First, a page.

“Well, to be honest, it goes a little deeper than that. You see, several years ago our teenage daughter got caught up in drugs. It was one of the most painful things that has ever happened to us as a family. We got her into rehab and, thank God, she came out the other end free from addiction. [Pause as Ann relives the pain and seeks to get control of her emotions.] Now, we want to help other kids—we want to provide the help we got to other parents.”
You can see in the dialogue above that if you stopped with the initial reasons Ann and her husband gave, it would simply be guilt or obligation. But when you “look under the blankets,” you find the real reason. There is a desire to provide real healing through their giving. There is a desire to give another opportunity—a desire to give themselves to others. That is really what is going on.
In this situation, as in so many we see, donors are not giving gifts. They are giving something of far greater value. They are giving relationship. You just need to find those real reasons in every donor relationship.
So, how does all of this apply to you and your donors? Two ways:
- Look for relationship in every gift. If you adopt a mentality of seeking relationship in every gift you receive, you will treat the gift and the donor with respect and honor. It will affect your behavior and your systems in so many positive ways.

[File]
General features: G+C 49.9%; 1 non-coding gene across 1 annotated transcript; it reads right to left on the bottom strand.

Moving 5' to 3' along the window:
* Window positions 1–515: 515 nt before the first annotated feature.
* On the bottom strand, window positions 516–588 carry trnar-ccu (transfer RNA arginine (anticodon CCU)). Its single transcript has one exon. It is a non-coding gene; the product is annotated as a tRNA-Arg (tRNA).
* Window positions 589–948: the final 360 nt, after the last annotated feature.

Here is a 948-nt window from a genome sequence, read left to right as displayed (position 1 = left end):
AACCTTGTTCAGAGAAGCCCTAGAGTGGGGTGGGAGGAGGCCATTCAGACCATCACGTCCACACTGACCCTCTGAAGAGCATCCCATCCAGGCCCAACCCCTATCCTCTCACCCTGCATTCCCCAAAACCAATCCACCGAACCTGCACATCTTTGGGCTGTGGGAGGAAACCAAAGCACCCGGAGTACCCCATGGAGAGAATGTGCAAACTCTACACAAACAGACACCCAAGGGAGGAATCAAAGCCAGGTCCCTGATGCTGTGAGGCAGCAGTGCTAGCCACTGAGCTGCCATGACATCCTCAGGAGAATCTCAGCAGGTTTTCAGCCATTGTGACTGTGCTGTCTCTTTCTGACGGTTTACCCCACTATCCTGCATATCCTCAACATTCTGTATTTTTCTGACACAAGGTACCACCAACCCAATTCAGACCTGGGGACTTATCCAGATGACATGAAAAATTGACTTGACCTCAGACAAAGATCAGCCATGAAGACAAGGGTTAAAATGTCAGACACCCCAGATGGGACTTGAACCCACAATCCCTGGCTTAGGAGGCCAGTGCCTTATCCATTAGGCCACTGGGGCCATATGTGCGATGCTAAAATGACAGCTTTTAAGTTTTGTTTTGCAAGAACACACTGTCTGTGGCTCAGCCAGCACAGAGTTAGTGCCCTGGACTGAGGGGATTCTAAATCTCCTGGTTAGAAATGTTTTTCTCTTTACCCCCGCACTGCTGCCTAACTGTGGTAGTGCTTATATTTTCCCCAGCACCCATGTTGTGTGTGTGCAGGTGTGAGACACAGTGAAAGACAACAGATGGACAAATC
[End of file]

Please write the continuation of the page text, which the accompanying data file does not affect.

- Ask for “the whole man, not just the hand.” When you are asking for a gift, make it a practice to seek the involvement of the whole person, not just the gift. It will mean so much more to you and the donor. This doesn’t mean the donor has to drop everything and become physically involved with your organization—it simply means you are in touch with the heart reasons for the giving and you are actively in dialogue with the donor about them. This brings relationship into the giving. It brings the heart along with the cash.
Just do these two things with your donors. It will change you—and it will change them.
Lastly, there are two things Jeff and I wish for you:
- That your life will be filled with authentic relationships. When you are giving a gift, always be sure you are also giving yourself. That is the most important thing you can do, and it will mean so much to your children, your friends, your partner, your spouse, your employees, etc. Just give yourself—this is the true path toward authentic relationship, the very best gift you can give.
- That you will fill your donors with authentic relationship. Do the same with your donors as you are doing in the significant relationships in your life. Find a way to build the relationship that is behind the gift. It will radically change each donor relationship.
If you’re hanging with Richard it won’t be long before you’ll be laughing.
He always finds something funny in everything. But when the conversation is about people, their money and giving, you’ll find a deeply caring counselor who helps donors fulfill their passions and interests. Richard believes that successful major-gift fundraising is not fundamentally about securing revenue for good causes. Instead it is about helping donors express who they are through their giving. The Connections blog will provide practical information on how to do this successfully. Richard has more than 30 years of nonprofit leadership and fundraising experience, and is founding partner of the Veritus Group.